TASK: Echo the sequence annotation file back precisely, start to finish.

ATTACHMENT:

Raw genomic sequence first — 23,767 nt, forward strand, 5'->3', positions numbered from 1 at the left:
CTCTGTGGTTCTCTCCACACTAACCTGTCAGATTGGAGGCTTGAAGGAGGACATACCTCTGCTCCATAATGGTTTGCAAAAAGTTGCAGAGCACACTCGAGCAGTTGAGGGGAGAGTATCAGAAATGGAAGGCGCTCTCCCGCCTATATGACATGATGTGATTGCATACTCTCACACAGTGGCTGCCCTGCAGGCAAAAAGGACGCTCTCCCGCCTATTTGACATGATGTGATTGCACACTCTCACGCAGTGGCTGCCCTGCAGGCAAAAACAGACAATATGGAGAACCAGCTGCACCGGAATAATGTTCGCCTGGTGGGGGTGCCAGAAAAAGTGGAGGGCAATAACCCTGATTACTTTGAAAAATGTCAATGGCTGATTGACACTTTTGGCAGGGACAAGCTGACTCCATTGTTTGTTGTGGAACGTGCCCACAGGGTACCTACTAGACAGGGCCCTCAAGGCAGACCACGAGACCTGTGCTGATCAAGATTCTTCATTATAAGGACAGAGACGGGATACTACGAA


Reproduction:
Raw genomic sequence first — 23,767 nt, forward strand, 5'->3', positions numbered from 1 at the left:
CTCTGTGGTTCTCTCCACACTAACCTGTCAGATTGGAGGCTTGAAGGAGGACATACCTCTGCTCCATAATGGTTTGCAAAAAGTTGCAGAGCACACTCGAGCAGTTGAGGGGAGAGTATCAGAAATGGAAGGCGCTCTCCCGCCTATATGACATGATGTGATTGCATACTCTCACACAGTGGCTGCCCTGCAGGCAAAAAGGACGCTCTCCCGCCTATTTGACATGATGTGATTGCACACTCTCACGCAGTGGCTGCCCTGCAGGCAAAAACAGACAATATGGAGAACCAGCTGCACCGGAATAATGTTCGCCTGGTGGGGGTGCCAGAAAAAGTGGAGGGCAATAACCCTGATTACTTTGAAAAATGTCAATGGCTGATTGACACTTTTGGCAGGGACAAGCTGACTCCATTGTTTGTTGTGGAACGTGCCCACAGGGTACCTACTAGACAGGGCCCTCAAGGCAGACCACGAGACCTGTGCTGATCAAGATTCTTCATTATAAGGACAGAGACGGGATACTACGAA